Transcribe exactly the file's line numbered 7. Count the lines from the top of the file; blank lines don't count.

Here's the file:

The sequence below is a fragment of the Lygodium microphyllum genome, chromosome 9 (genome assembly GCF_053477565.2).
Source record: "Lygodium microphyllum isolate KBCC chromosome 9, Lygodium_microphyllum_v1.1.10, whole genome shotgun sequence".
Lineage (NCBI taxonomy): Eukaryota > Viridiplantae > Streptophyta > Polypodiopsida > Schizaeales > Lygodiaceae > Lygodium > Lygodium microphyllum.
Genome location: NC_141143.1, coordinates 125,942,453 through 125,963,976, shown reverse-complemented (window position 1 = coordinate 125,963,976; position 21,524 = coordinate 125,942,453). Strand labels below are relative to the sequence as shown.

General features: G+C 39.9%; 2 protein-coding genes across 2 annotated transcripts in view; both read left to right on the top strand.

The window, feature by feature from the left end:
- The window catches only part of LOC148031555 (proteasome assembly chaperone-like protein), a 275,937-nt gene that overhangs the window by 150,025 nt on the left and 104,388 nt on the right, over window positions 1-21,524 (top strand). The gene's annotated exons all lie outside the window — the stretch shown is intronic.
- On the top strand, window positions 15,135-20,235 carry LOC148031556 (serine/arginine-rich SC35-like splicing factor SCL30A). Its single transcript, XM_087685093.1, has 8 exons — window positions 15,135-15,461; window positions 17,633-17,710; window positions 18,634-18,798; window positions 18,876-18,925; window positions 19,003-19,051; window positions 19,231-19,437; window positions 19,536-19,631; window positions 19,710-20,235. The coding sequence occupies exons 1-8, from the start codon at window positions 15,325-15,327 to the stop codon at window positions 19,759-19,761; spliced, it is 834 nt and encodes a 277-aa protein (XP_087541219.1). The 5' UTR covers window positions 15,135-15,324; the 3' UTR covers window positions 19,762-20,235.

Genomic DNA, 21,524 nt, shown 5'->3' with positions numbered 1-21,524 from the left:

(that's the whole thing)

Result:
- The window catches only part of LOC148031555 (proteasome assembly chaperone-like protein), a 275,937-nt gene that overhangs the window by 150,025 nt on the left and 104,388 nt on the right, over window positions 1-21,524 (top strand). The gene's annotated exons all lie outside the window — the stretch shown is intronic.